Research Topic

Epigenetics of fungal morphogenesis and pathogenesis

About this Research Topic

The morphogenesis of fungi is tightly linked to their pathogenicity. To invade host and achieve immune escape, various polymorphic fungi such as Candida albicans, Aspergillus fumigatus and Ustilago maydis, can transit between different cellular forms. The ability of morphological transition is also referred as morphological plasticity which is regulated by epigenetics. To govern this process, epigenetic changes dictated by transcriptional factor networks are proven to be essential to orchestrate the transcriptome required for morphogenesis. Thus, discovering and establishing the roles of epigenetics in fungal morphogenesis will not only facilitate our understanding of morphological evolution of fungi, but also shed light on the development of novel therapeutic treatment.



Polymorphic fungi are important model organisms and many of them are pathogens threatening the safety of human and agriculture. This Research Topic aims to discover new epigenetic regulations, to reveal the functions of epigenetic regulations in fungal morphogenesis and pathogenesis, and to provide potential therapeutic targets.



We also aim to better understand the epigenetic mechanism of fungal morphogenesis and identify potential antifungal drug targets, including but not limited to human fungal pathogen and plant fungal pathogen.



Themes:

1) identification of new epigenetic modifications (histone and DNA) during fungal morphogenesis;

2) establishing the roles of dynamic epigenetic modifications, chromatin remodeling and rewiring of the transcription factor network in fungal morphogenesis;

3) combining traditional antifungal drugs with new epigenetic targets to combat fungal infection;



Article types: original research, review, perspective, editorial.


Keywords: epigenetic regulation, fungal morphogenesis, fungal infection, polymorphic fungi


Important Note: All contributions to this Research Topic must be within the scope of the section and journal to which they are submitted, as defined in their mission statements. Frontiers reserves the right to guide an out-of-scope manuscript to a more suitable section or journal at any stage of peer review.

The morphogenesis of fungi is tightly linked to their pathogenicity. To invade host and achieve immune escape, various polymorphic fungi such as Candida albicans, Aspergillus fumigatus and Ustilago maydis, can transit between different cellular forms. The ability of morphological transition is also referred as morphological plasticity which is regulated by epigenetics. To govern this process, epigenetic changes dictated by transcriptional factor networks are proven to be essential to orchestrate the transcriptome required for morphogenesis. Thus, discovering and establishing the roles of epigenetics in fungal morphogenesis will not only facilitate our understanding of morphological evolution of fungi, but also shed light on the development of novel therapeutic treatment.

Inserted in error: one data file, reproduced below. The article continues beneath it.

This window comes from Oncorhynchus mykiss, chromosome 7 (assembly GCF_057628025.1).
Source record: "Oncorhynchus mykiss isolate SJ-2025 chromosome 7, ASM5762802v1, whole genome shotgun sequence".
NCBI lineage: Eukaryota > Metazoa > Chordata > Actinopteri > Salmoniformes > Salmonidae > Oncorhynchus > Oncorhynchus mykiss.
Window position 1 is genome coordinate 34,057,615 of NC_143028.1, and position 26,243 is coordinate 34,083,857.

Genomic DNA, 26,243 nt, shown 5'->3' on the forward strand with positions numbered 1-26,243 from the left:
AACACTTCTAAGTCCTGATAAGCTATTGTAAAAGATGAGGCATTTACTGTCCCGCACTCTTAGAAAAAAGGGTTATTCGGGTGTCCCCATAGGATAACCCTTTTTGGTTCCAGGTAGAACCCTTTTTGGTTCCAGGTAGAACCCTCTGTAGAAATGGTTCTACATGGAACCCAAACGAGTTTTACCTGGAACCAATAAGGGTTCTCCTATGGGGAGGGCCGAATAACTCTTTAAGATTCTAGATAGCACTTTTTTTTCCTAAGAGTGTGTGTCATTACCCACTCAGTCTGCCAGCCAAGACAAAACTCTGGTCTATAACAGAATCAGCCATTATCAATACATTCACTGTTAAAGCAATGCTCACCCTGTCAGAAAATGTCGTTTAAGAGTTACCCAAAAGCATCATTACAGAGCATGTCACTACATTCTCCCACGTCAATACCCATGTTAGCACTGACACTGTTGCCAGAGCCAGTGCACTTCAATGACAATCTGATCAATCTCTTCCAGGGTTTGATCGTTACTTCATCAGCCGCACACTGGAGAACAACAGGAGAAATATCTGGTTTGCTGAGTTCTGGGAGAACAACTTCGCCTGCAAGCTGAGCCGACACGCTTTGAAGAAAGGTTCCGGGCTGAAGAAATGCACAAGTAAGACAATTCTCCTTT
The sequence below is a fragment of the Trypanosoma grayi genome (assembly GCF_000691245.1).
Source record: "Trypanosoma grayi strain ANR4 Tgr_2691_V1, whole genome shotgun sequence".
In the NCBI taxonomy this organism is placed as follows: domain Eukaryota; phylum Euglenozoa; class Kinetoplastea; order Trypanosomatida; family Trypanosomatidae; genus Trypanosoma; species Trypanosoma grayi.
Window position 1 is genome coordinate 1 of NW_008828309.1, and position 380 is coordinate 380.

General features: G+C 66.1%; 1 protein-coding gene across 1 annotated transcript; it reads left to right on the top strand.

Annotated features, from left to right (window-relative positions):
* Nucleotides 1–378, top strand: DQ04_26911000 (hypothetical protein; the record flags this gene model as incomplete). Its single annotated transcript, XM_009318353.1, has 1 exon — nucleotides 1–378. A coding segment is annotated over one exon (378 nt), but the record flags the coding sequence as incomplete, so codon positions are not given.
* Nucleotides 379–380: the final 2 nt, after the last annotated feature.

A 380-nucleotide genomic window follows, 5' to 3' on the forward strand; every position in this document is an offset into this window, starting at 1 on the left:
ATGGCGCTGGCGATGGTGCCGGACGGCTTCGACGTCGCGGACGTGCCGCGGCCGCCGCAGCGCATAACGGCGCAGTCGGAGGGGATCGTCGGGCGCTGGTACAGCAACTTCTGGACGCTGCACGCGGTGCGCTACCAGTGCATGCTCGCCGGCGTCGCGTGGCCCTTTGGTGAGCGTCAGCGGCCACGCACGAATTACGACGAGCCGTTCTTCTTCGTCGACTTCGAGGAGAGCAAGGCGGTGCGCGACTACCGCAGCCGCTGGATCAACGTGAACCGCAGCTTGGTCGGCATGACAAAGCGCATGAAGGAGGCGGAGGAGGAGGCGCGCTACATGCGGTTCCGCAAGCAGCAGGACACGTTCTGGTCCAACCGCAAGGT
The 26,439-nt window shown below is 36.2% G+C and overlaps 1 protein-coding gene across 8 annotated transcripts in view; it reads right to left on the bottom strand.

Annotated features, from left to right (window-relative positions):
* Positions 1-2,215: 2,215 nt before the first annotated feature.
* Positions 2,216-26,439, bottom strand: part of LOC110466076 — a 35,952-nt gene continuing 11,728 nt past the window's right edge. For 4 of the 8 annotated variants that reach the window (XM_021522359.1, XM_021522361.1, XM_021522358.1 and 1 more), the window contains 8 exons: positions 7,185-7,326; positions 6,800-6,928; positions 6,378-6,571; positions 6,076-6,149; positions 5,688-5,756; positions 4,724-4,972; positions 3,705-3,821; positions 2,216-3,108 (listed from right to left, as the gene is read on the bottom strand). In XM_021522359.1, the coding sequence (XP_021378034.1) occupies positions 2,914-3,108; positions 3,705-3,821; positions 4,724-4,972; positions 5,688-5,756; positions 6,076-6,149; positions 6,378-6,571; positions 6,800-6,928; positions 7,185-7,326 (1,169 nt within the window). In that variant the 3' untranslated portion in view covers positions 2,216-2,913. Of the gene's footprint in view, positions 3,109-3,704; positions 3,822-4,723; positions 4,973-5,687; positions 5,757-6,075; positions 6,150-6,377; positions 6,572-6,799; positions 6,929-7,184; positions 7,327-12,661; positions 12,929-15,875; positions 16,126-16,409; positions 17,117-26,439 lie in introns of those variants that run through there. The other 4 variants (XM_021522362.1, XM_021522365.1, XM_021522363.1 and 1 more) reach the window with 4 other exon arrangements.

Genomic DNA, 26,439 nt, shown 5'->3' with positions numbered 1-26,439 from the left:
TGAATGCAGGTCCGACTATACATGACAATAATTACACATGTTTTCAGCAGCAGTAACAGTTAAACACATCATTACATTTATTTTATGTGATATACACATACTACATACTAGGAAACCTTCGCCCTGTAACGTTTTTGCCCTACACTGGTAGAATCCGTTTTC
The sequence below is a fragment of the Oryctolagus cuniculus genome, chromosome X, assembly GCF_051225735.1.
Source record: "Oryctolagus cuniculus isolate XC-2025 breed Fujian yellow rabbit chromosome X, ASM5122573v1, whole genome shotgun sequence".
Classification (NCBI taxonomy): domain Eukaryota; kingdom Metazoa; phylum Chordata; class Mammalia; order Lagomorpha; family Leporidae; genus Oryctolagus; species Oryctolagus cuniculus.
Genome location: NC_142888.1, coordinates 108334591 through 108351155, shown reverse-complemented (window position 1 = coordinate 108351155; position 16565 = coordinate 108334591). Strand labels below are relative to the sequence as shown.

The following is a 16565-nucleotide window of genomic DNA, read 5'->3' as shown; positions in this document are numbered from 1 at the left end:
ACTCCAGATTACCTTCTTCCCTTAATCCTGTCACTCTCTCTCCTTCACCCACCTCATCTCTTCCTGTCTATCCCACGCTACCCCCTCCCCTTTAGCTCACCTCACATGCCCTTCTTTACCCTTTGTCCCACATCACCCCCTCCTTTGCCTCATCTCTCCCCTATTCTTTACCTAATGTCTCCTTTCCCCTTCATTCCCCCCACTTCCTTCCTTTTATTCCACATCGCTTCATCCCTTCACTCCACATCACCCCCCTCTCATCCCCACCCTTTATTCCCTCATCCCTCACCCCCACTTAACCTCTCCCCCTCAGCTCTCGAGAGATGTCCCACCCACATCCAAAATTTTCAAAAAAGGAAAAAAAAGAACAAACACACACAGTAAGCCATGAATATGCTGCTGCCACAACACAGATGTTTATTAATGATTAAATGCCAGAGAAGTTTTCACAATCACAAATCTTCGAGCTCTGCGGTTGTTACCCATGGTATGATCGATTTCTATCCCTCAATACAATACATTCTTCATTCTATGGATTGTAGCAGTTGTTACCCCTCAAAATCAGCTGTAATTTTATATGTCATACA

Polymorphic fungi are important model organisms and many of them are pathogens threatening the safety of human and agriculture. This Research Topic aims to discover new epigenetic regulations, to reveal the functions of epigenetic regulations in fungal morphogenesis and pathogenesis, and to provide potential therapeutic targets.



We also aim to better understand the epigenetic mechanism of fungal morphogenesis and identify potential antifungal drug targets, including but not limited to human fungal pathogen and plant fungal pathogen.



Themes:

1) identification of new epigenetic modifications (histone and DNA) during fungal morphogenesis;

2) establishing the roles of dynamic epigenetic modifications, chromatin remodeling and rewiring of the transcription factor network in fungal morphogenesis;

3) combining traditional antifungal drugs with new epigenetic targets to combat fungal infection;



Article types: original research, review, perspective, editorial.


Keywords: epigenetic regulation, fungal morphogenesis, fungal infection, polymorphic fungi


Important Note: All contributions to this Research Topic must be within the scope of the section and journal to which they are submitted, as defined in their mission statements. Frontiers reserves the right to guide an out-of-scope manuscript to a more suitable section or journal at any stage of peer review.

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Submission Deadlines

07 December 2021 Abstract
05 February 2022 Manuscript

Participating Journals

Manuscripts can be submitted to this Research Topic via the following journals:

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Topic Editors

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Submission Deadlines

07 December 2021 Abstract
05 February 2022 Manuscript

Participating Journals

Manuscripts can be submitted to this Research Topic via the following journals:

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